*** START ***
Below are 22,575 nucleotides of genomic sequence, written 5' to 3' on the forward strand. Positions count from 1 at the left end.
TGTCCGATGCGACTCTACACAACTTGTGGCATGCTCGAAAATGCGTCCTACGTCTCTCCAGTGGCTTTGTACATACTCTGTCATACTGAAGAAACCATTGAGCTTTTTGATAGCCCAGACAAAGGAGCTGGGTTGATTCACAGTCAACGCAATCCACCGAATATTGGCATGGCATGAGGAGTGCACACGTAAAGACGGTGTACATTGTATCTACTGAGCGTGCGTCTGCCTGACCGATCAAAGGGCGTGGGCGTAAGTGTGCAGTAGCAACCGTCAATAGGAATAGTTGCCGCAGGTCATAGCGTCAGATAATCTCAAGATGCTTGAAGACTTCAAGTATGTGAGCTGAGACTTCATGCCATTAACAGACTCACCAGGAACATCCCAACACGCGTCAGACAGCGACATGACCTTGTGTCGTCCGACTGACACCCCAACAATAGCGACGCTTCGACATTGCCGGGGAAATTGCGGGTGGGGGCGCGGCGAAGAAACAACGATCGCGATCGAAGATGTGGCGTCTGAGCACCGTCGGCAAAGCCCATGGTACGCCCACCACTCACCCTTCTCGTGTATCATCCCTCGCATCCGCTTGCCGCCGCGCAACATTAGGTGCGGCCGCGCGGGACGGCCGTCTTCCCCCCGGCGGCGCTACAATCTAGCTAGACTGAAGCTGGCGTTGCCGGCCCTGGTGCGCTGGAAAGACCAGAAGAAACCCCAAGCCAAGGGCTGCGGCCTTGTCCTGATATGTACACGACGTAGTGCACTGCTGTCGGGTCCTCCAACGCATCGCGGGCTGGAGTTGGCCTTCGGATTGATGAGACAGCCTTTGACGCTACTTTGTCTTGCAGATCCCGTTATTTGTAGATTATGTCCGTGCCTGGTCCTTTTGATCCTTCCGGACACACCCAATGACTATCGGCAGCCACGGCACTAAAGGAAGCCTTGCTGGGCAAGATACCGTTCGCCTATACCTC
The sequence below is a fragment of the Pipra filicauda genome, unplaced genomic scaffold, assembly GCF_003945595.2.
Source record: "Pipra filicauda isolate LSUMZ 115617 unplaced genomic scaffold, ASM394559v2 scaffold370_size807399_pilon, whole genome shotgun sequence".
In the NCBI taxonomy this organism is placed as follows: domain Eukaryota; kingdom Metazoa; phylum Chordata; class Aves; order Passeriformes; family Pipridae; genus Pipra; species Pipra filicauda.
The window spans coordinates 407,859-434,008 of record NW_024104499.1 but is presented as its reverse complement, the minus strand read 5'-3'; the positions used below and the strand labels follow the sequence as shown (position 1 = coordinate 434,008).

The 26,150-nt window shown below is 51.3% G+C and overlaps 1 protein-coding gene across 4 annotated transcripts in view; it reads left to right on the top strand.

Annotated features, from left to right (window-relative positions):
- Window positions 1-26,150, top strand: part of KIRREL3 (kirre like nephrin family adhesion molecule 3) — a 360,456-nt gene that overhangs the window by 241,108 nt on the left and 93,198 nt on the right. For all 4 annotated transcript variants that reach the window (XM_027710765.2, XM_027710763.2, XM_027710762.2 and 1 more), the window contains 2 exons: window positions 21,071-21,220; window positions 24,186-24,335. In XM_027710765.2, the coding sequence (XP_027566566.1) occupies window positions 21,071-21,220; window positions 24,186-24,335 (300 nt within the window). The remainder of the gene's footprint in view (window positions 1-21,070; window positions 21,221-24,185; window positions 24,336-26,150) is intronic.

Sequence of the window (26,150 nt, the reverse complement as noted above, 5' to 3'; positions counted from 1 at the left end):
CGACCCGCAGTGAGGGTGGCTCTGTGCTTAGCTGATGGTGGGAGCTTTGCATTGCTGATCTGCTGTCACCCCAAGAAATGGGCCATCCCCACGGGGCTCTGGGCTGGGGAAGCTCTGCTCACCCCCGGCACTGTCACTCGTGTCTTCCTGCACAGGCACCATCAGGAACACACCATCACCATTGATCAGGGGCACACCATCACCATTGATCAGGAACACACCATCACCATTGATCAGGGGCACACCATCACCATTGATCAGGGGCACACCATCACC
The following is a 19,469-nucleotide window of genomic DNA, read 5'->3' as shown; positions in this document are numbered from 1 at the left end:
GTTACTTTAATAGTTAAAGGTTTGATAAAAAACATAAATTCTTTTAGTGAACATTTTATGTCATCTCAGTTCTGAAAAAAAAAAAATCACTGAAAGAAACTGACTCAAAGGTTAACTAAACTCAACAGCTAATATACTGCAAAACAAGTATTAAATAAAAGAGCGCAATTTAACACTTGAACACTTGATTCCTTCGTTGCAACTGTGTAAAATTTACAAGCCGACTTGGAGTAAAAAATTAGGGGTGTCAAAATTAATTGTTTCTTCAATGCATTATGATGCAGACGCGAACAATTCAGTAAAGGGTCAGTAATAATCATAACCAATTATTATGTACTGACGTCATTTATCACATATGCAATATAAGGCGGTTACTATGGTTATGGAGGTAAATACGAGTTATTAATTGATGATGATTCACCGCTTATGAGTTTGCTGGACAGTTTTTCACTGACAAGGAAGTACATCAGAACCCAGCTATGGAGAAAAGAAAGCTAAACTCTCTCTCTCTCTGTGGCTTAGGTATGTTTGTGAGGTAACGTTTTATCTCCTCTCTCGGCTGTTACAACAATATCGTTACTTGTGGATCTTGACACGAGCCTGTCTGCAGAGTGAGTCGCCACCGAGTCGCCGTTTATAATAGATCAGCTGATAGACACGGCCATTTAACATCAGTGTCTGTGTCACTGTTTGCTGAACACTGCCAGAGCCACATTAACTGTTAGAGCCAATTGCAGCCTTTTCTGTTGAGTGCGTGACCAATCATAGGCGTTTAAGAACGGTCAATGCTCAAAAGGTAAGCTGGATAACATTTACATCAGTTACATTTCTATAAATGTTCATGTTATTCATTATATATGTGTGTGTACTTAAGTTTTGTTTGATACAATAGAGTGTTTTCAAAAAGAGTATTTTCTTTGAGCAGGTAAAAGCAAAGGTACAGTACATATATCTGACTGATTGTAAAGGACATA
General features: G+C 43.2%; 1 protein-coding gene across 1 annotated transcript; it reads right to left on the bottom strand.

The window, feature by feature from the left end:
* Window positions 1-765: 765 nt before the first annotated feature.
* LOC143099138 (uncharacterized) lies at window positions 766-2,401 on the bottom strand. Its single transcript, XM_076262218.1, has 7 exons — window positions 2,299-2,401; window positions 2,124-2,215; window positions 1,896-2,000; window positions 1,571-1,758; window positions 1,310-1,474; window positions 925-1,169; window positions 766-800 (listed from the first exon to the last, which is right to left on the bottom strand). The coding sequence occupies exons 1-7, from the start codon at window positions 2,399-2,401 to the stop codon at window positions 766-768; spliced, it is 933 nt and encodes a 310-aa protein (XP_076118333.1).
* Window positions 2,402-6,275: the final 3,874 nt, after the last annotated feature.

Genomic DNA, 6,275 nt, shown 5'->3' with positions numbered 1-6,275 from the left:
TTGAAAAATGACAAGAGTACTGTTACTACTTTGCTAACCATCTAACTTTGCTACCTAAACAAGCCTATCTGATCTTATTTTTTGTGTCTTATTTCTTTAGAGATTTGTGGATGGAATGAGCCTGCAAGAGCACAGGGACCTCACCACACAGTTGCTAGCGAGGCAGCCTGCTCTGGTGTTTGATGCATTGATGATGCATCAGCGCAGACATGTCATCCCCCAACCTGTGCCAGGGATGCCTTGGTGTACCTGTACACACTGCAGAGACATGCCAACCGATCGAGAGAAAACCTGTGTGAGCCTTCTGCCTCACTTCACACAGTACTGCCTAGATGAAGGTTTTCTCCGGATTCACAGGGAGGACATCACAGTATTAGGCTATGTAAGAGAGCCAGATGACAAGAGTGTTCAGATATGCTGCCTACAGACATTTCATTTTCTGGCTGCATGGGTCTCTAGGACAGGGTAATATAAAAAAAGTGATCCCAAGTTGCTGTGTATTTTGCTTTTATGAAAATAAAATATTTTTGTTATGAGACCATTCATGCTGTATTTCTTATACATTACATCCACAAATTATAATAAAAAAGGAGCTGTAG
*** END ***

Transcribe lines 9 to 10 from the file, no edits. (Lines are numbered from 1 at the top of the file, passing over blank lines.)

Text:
- Window positions 1-26,150, top strand: part of KIRREL3 (kirre like nephrin family adhesion molecule 3) — a 360,456-nt gene that overhangs the window by 241,108 nt on the left and 93,198 nt on the right. For all 4 annotated transcript variants that reach the window (XM_027710765.2, XM_027710763.2, XM_027710762.2 and 1 more), the window contains 2 exons: window positions 21,071-21,220; window positions 24,186-24,335. In XM_027710765.2, the coding sequence (XP_027566566.1) occupies window positions 21,071-21,220; window positions 24,186-24,335 (300 nt within the window). The remainder of the gene's footprint in view (window positions 1-21,070; window positions 21,221-24,185; window positions 24,336-26,150) is intronic.

Sequence of the window (26,150 nt, the reverse complement as noted above, 5' to 3'; positions counted from 1 at the left end):